HOUSTON -- Jeff Bagwell admits he gets a little more anxious with each passing day. He'll find out on Jan. 18 if he is finally elected to the National Baseball Hall of Fame, and there figures to be some growing nervousness between now and then.Bagwell, in a recent interview with
HOUSTON -- Jeff Bagwell admits he gets a little more anxious with each passing day. He'll find out on Jan. 18 if he is finally elected to the National Baseball Hall of Fame, and there figures to be some growing nervousness between now and then.
Bagwell, in a recent interview with MLB.com, said his family is also starting to feel the excitement build toward what appears likely to be a call informing him he'll be inducted into the Hall of Fame -- the crowning achievement in his 15-year career with the Astros.
"Even my daughter, Bryce, started bringing up some of my stats and stuff, and I'm laughing at her. I'm like, 'Really, now you're starting to look at what I did?'" Bagwell said. "It's hard for them because they really didn't see me play. My family is excited. My mother and father are obviously, and my wife. It's going to be interesting."
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Based on early polling, it certainly appears like Bagwell is on a collision course with Cooperstown, just two years after longtime teammate Craig Biggio became the first player inducted with an Astros cap on his plaque.
Bagwell, in his seventh year on the ballot, has appeared on 92.5 percent of the 155 ballots that have been made public and compiled by Ryan Thibodaux through the Twitter account, @NotMrTibbs. That's roughly 37 percent of the ballots that will be submitted by members of the Baseball Writers' Association of America. Players need 75 percent to gain induction.
"I'm excited for it," Bagwell said. "This year, if I don't get in, I'll probably be a little disappointed, but before that, more than anything else, I want to hear yes or no. That's the bottom line. Get it over with."
Bagwell tries to stay wrapped up in family activities as much as he can these days. He fashions himself as a regular dad, running kids to and from school and helping with homework. That will change on Jan. 18. He'll painstakingly have to wait all day to find out the results of the balloting that evening (5 CT, live on MLB Network and MLB.com).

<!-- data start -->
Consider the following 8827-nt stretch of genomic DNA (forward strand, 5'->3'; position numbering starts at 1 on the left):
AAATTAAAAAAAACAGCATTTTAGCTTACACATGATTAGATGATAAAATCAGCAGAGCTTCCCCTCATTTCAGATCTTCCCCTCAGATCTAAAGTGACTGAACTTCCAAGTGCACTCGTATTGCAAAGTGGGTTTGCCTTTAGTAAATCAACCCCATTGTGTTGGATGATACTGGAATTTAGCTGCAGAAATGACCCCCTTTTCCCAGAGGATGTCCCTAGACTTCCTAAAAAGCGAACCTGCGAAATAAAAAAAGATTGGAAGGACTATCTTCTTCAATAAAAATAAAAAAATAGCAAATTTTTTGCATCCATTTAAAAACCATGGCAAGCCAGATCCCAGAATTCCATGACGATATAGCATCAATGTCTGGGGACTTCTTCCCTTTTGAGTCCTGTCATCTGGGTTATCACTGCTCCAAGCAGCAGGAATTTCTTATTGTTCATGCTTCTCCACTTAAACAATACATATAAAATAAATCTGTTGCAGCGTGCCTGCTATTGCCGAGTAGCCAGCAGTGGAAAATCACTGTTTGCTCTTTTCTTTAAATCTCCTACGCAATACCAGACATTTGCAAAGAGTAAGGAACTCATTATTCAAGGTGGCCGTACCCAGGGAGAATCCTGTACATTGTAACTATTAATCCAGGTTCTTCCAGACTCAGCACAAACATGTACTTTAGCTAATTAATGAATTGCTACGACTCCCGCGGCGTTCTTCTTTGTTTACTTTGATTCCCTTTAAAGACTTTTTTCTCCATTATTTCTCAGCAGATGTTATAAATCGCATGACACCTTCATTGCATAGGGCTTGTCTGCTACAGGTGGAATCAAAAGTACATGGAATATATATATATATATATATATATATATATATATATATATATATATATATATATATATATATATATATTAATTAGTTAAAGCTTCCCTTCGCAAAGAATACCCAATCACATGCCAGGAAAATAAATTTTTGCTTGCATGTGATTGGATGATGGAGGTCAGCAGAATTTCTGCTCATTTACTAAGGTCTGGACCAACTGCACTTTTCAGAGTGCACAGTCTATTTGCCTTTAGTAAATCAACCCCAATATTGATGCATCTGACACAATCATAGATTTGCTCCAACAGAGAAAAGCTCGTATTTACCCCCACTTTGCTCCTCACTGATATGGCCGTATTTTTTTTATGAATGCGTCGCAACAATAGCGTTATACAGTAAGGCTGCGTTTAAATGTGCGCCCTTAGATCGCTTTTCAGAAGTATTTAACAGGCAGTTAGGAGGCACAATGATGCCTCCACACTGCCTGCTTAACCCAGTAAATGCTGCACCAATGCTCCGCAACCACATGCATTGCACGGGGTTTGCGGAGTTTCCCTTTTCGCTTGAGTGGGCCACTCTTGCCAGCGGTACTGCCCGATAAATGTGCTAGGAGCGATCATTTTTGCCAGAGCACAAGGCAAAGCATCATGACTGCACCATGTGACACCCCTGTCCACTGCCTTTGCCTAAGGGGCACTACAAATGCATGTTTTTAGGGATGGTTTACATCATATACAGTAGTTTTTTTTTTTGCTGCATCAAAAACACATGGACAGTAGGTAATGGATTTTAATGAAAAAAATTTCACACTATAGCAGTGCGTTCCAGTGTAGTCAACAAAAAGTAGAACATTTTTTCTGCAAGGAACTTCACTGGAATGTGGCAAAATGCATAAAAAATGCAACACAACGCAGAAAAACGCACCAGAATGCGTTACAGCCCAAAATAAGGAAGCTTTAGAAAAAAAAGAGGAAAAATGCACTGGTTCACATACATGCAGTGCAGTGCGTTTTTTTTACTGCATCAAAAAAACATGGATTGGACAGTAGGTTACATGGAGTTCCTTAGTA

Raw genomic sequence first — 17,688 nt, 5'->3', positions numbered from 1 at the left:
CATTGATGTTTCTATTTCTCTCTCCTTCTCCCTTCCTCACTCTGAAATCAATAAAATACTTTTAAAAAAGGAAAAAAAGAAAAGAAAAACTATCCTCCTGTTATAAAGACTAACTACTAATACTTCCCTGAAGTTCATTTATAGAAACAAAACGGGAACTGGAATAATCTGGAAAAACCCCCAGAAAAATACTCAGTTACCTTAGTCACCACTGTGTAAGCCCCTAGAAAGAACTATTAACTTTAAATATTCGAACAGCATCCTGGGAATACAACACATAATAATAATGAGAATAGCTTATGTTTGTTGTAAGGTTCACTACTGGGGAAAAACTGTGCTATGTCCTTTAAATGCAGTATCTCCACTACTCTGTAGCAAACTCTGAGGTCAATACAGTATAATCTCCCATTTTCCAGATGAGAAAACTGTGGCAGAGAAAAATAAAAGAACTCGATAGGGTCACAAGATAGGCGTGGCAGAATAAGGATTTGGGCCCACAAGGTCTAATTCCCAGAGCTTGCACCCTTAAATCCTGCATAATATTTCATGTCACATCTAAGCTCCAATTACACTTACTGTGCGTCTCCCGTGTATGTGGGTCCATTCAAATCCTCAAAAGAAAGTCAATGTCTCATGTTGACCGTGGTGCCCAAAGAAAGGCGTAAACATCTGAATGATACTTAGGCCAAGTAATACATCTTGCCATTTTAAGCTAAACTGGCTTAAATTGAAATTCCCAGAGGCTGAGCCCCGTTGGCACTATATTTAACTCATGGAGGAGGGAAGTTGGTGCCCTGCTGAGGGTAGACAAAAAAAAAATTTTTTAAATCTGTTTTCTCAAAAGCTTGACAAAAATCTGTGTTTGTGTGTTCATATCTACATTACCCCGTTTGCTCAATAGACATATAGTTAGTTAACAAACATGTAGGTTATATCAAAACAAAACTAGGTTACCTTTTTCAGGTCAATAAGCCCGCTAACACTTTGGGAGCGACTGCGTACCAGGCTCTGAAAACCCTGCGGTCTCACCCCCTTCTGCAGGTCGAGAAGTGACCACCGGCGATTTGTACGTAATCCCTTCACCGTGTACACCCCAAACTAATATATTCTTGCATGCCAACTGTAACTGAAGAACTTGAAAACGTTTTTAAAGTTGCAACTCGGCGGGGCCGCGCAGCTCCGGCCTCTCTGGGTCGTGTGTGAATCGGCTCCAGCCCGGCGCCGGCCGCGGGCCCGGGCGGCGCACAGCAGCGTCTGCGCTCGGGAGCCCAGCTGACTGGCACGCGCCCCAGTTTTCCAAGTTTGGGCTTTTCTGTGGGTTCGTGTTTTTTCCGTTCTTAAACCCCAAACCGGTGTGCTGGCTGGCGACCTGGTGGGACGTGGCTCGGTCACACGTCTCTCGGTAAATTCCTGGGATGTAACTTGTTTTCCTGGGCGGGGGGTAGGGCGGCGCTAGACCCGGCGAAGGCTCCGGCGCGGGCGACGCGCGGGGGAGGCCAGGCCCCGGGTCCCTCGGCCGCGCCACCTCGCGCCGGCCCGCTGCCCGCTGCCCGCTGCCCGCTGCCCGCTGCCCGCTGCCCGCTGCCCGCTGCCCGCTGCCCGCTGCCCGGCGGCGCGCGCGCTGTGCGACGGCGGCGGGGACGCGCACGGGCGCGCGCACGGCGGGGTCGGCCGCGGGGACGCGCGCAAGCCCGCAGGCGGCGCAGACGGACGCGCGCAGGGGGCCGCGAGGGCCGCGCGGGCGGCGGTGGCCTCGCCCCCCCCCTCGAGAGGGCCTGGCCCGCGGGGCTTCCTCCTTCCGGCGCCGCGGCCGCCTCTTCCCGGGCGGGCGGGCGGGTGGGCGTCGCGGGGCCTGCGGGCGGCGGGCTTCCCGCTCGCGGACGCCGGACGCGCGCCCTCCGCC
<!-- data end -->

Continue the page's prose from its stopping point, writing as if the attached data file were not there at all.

"I won't relax," he said. "I'm not a slam dunk like [Ken Griffey] Junior was [last year]. You never know what can happen. Unfortunately, I had to watch Craig not get in for a couple of years and I was shocked by that. You just never know in that situation what people are going to vote for."
Last year, Bagwell appeared on 71.6 percent of the ballots. Sixteen of the 17 players who cleared 70 percent in one year -- while falling short of 75 -- got in the Hall of Fame the next year, setting Bagwell up nicely this year.
As far as the numbers go, Bagwell is among the best first basemen ever to play. He hit .297 in his 15-year career in Houston (1991-2005) with 2,314 hits, 449 homers, 1,529 RBIs, 1,517 runs scored and a .408 on-base percentage. He was the 1991 National League Rookie of the Year, 1994 Most Valuable Player, and his 79.6 Wins Above Replacement ranks seventh all-time among first basemen.
Bagwell is proud of his career -- Hall of Fame or not.
"I'm not going to say it's not going to be cool," he said. "You can't get a bigger thing than this in this game personally. Put it this way, if it does happen, it kind of eases me a little bit. But it's really not going to change me. I would be a Hall of Famer if that happens, but other than that, what's the difference? The next day I still have to worry about the same things I worried about before."
Brian McTaggart has covered the Astros since 2004, and for MLB.com since 2009. Follow @brianmctaggart on Twitter and listen to his podcast.